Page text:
Purchasing Insight

Purchase to Pay, Purchasing & Procurement Process, Electronic Invoicing

Browsing Posts in Electronic Invoicing

Today, another post from Richard Manson from CloudTrade

Let’s start at the beginning. What do we know about 26? Wikipedia – the font of all knowledge – tells me that 26 is ‘the natural number following 25 and preceding 27’. OK, I can go with this. That’s pretty accurate I guess.

But I know it is more than that. So what else?

Apparently a shape with 26 faces is a rhombicuboctahedron. But, hey, my 2 year old could have told me that… (Note to self, remember that for the next pub quiz).

It is the atomic number for Iron (also useful for the pub quiz).

But moving away from impressive ways to win £50 on a Thursday night…

What else do we know?

The 26th letter and the last letter of the English alphabet is Z. It is the length of a marathon (26 miles and 385 yards to be exact). The human foot and ankle has 26 bones. 26 is the total number of cases on the US version of Deal or No Deal.

….OK, I feel we are now slipping back to the realms of the pub quiz.

So we can see there are many interesting instances of the number 26. Yet the most important (in our eyes at least!) seems to be missing. And without wishing to question the accuracy of Wikipedia, I feel it my duty to reveal the most important, yet missing, reference. continue reading…

This week I had the pleasure to support a seminar session run by Canon promoting their P2P offering. This is the transcript of my presentation

P2P has always been important – important in the sense that it has always been important to ensure that the correct approval is given before something is bought. It’s important in the sense that it has always been important to ensure that suppliers are paid according to contractual terms – and important in the sense that it’s important to ensure that the details on an invoice sent by a supplier match what was asked for and what was delivered.

But P2P has taken on a greater importance in recent years and there are three things that have put P2P in the spotlight

  • Visibility
  • Accountability
  • Automation

continue reading…

This is how the thought process goes for AP automation:

“Electronic invoicing could save us lots of time. We could automate accounts payable.”

“Wait – this could be to be complicated. We’d need a project manager and an expert. We may have to buy in some software or work with a third party. Actually this stuff doesn’t come free. It could cost a fortune.”

“$1 per invoice must be cheaper than the cost of a paper and manual process but at 1 million invoices per year, we’ll never justify that. Let’s make an incremental step toward automation. We can scan our invoices and handle them digitally.”

Yeah, right!

continue reading…

Today, a post from Richard Manson from CloudTrade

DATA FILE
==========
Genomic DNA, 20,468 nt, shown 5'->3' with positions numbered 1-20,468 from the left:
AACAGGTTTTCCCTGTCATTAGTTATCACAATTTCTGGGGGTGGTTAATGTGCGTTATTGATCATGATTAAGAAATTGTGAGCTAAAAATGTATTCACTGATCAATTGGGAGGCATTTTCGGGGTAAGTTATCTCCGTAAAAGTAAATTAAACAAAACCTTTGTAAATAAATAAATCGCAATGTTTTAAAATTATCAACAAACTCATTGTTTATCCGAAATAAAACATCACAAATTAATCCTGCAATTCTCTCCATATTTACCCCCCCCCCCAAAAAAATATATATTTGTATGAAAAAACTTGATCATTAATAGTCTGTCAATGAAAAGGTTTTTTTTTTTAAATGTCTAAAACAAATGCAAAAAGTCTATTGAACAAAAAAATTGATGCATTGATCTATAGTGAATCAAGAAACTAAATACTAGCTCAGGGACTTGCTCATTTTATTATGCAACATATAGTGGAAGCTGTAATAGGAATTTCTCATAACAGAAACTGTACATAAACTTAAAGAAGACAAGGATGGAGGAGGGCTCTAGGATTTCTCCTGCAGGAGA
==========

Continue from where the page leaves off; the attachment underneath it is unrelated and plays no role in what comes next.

I recently received an email from a disgruntled supplier, unhappy at the request they had received from a customer asking them to submit their invoice via the ‘leading global e-invoice network’.

Their frame of mind wasn’t a reaction to the physical act of submitting electronic invoices – though they did say they weren’t impressed by the limited submission options available, and were concerned about the impact it would have on their business. Their dismay was that they were being asked to pay for the privilege of sending their own invoices to their customer – and pay far more than it would cost them to use the standard postal service! continue reading…

Today, Richard Manson from CloudTrade explains how EDI programmes can be transformed to extend their reach.

EDI is nothing new. In fact it has been around since the 1970’s. So why do most organisations that venture down this route still find it so hard to on-board suppliers? It’s not just the number of suppliers that are able and willing to adopt EDI, but also the time it takes to get suppliers on-board.

To get an insight into the issues, let’s first step through the typical supplier adoption process. continue reading…

I have a great deal of respect for Gartner and pay close attention to their insights and futurology. Despite that, I get a great sense of satisfaction on the occasions when I see what’s what before them.

It’s not news to me that Nipendo are cool but it’s great to see their coolness recognized by a firm as august as Gartner. Nipendo have been named as a “Cool Vendor” in Gartner’s new report “Cool Vendors in Integration, 2014” by Keith Guttridge, Massimo Pezzini, Paolo Malinverno & Jess Thompson. It means that, in the authors’ opinion, Nipendo are “Innovative, Impactful and Intriguing”. continue reading…

I had the pleasure of attending the formal launch of “Electronic Invoicing, the next steps towards digital government” on 30 April.

The report is a welcome indication of the seriousness with which the issue is taken in government. It is also a sensible document which does not fall into the trap of underestimating the complexities of the subject. I particularly liked that, although it favours some form of overt or covert mandating of eInvoicing, it does not mandate any particular technical means of achieving this.

Inevitably, when reading the document, questions arise and I explore a couple of them here. These are not intended to be criticisms of the work of the inquiry team, more ‘thoughts occasioned by’ the document and also as indications of some of the difficult issues facing them. continue reading…